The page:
Now I'm wondering if length of growing season influences your preferences for determinate vs. indeterminate varieties.

Janie


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Subject: RE: BS: tomato plant question
From: Janie
Date: 04 Jul 07 - 11:12 PM

Peace, are you talking about the vertical splitting that happens when tomotoes take up a lot of water, like after abundant rain, and especially when subjected to cycles of dryness and then abundant water, or are talking about the tough, brown lines and 'crazing', usually around the top circumference?

Janie


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Subject: RE: BS: tomato plant question
From: Peace
Date: 04 Jul 07 - 11:15 PM

Neither, Janie. I have seen people water tomatoes at say 2:00 PM under a hot sun. Invariably the skins of the tomatoes split.


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Subject: RE: BS: tomato plant question
From: Janie
Date: 05 Jul 07 - 12:05 AM

Hmm. Well, that kinda makes sense, especially if they are really thirsty plants. By 2:00 in the afternoon of a hot day, they have expired a lot of water, and I'm guessing the roots at that time of day take up new water very greedily. Tomatoes are full of water, and the fruit will literally take up more water than the skin can keep contained. The 'meat' swells from the water, and the thin skin splits from the internal pressure.

Or, if they are good and ripe and plump, and expanded by the heat of the day, the pressure of water hitting the fruit might be enough to cause it to split. I've noticed how good, ripe fruit, especially after a rain, will split just from the gentle handling involved in picking it and placing it in a basket.

You are in the north - do you know if determinate varieties are preferred where you live?

Janie


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Subject: RE: BS: tomato plant question
From: Peace
Date: 05 Jul 07 - 12:57 AM

I'm not sure, Janie. I know that people who do their own canning or sauces using fresh tomatoes tend to prefer determinates because they can plan for the harvest and know it won't go on for much longer than a few weeks--usually ONE week. But then most of the folks I've known who did plant tomatoes were farming/ranching folks, and their time was valuable during the times the plants would ripen, and being able to work a time for canning, etc, into the overall picture was a good thing.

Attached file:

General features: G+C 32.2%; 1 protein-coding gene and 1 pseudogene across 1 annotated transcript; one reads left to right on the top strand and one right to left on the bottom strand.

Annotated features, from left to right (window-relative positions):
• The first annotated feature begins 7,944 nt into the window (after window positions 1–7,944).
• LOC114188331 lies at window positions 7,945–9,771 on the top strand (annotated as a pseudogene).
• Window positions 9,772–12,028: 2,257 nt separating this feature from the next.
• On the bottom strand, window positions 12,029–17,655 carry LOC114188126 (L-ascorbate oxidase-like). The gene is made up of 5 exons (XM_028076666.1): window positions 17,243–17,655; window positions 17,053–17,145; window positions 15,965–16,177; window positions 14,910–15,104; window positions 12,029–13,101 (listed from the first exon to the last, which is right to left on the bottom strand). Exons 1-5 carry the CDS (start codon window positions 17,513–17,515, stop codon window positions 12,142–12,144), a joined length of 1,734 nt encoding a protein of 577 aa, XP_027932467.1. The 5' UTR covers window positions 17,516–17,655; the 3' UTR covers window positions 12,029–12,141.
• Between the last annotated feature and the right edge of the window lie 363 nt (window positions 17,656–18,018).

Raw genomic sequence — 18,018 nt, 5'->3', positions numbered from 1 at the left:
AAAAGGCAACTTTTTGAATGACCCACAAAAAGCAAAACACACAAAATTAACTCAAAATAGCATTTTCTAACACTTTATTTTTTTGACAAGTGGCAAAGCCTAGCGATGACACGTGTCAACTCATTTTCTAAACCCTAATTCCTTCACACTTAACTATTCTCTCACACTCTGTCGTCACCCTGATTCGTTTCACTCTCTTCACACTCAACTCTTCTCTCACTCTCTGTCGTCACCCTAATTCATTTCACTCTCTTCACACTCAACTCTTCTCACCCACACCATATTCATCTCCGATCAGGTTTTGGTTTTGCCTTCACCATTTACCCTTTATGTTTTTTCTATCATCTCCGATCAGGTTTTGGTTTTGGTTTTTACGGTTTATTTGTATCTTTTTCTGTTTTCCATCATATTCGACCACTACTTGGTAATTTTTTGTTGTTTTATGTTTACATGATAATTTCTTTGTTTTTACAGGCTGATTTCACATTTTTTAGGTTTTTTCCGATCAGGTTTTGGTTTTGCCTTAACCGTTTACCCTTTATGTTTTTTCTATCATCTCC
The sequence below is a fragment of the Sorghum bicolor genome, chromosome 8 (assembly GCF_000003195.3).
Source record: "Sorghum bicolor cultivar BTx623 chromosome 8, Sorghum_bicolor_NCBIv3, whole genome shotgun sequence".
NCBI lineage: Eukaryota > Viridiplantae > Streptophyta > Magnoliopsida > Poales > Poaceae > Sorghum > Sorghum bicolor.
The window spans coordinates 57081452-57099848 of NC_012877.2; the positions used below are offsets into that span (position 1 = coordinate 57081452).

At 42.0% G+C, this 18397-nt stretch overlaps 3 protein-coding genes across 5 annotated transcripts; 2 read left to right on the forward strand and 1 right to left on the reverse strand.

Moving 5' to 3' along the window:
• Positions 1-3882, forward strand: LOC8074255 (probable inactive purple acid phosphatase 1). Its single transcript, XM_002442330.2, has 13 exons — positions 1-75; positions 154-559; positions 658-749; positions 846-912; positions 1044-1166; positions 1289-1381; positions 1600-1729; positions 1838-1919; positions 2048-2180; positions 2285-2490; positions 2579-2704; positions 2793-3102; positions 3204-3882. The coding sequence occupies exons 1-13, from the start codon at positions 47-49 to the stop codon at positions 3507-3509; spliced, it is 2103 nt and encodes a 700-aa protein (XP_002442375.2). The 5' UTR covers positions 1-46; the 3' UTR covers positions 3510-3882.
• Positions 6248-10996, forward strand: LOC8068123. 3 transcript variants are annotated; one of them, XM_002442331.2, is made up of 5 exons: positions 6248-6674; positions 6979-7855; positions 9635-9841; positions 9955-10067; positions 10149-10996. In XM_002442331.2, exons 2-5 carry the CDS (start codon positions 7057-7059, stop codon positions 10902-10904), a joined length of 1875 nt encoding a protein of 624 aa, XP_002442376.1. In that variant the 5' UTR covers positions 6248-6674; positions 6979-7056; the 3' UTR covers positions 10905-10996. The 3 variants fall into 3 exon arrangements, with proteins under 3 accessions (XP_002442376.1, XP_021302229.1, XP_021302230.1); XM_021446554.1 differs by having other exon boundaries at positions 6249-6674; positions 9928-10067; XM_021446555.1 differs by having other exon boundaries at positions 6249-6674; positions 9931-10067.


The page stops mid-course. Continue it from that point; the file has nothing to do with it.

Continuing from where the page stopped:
My ex's father used to plant them and have fresh tomatoes daily for months. So, mostly, I guess it depends on what ya want 'em for.

I haven't had a garden for over eight years. So, in short, it beats me.


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Subject: RE: BS: tomato plant question
From: GUEST,dianavan
Date: 05 Jul 07 - 01:16 AM

Everyone has their own way of gardening and their own way of growing tomatoes. There is no wrong or right way.

I used to stake my tomatoes and carefully prune the suckers. Now I just put straw around the base and let them sprawl and ripen. I actually seem to get more tomatoes that way because you can plant them closer together. Once they begin to blossom, I don't water them anymore. I think I'm a lazy gardener.


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Subject: RE: BS: tomato plant question
From: JennyO
Date: 05 Jul 07 - 01:19 AM

Here in Oz, it's a long growing season, so our situation is similar to the one described by Janie. Disease or shorter days finish ours off in the end, but by that time, a few new plants have sprung up from some of the dropped tomatoes or out of the compost.

We don't get frost where I live, although it does get pretty cold at night in winter, so I let the feral plants do their own thing just to see what will happen. It's mid winter now, and the feral plants were doing so well at the end of May this year that I put some plastic over them for protection. One plant in particular has grown quite large and actually has fruit on it. They aren't going red though, so I think I will pick the bigger ones soon and see if they will ripen up on the window sill.